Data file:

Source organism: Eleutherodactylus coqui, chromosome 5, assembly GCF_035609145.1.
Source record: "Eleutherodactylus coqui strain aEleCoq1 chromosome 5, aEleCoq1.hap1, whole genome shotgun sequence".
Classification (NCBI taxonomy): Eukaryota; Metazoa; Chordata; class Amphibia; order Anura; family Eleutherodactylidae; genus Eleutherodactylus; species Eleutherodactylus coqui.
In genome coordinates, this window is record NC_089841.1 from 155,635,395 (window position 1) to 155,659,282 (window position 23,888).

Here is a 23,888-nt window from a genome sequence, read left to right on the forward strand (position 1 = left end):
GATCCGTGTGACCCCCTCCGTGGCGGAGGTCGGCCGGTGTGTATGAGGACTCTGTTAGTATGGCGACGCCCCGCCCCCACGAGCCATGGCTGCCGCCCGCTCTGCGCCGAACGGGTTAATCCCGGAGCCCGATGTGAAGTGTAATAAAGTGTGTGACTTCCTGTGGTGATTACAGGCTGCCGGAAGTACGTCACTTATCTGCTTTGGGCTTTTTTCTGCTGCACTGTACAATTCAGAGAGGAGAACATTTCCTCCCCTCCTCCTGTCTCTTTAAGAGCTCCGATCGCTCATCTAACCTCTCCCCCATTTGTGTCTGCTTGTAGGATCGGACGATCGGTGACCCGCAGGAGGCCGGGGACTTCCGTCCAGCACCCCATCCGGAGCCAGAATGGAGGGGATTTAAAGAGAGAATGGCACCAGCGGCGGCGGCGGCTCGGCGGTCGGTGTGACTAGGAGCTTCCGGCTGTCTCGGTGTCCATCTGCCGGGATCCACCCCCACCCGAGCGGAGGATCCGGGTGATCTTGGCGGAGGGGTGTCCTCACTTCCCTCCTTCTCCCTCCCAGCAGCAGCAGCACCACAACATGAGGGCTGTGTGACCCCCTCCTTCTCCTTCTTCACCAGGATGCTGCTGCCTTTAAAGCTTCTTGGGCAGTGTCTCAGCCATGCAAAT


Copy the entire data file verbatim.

Source organism: Eleutherodactylus coqui, chromosome 5, assembly GCF_035609145.1.
Source record: "Eleutherodactylus coqui strain aEleCoq1 chromosome 5, aEleCoq1.hap1, whole genome shotgun sequence".
Classification (NCBI taxonomy): Eukaryota; Metazoa; Chordata; class Amphibia; order Anura; family Eleutherodactylidae; genus Eleutherodactylus; species Eleutherodactylus coqui.
In genome coordinates, this window is record NC_089841.1 from 155,635,395 (window position 1) to 155,659,282 (window position 23,888).

Here is a 23,888-nt window from a genome sequence, read left to right on the forward strand (position 1 = left end):
GATCCGTGTGACCCCCTCCGTGGCGGAGGTCGGCCGGTGTGTATGAGGACTCTGTTAGTATGGCGACGCCCCGCCCCCACGAGCCATGGCTGCCGCCCGCTCTGCGCCGAACGGGTTAATCCCGGAGCCCGATGTGAAGTGTAATAAAGTGTGTGACTTCCTGTGGTGATTACAGGCTGCCGGAAGTACGTCACTTATCTGCTTTGGGCTTTTTTCTGCTGCACTGTACAATTCAGAGAGGAGAACATTTCCTCCCCTCCTCCTGTCTCTTTAAGAGCTCCGATCGCTCATCTAACCTCTCCCCCATTTGTGTCTGCTTGTAGGATCGGACGATCGGTGACCCGCAGGAGGCCGGGGACTTCCGTCCAGCACCCCATCCGGAGCCAGAATGGAGGGGATTTAAAGAGAGAATGGCACCAGCGGCGGCGGCGGCTCGGCGGTCGGTGTGACTAGGAGCTTCCGGCTGTCTCGGTGTCCATCTGCCGGGATCCACCCCCACCCGAGCGGAGGATCCGGGTGATCTTGGCGGAGGGGTGTCCTCACTTCCCTCCTTCTCCCTCCCAGCAGCAGCAGCACCACAACATGAGGGCTGTGTGACCCCCTCCTTCTCCTTCTTCACCAGGATGCTGCTGCCTTTAAAGCTTCTTGGGCAGTGTCTCAGCCATGCAAAT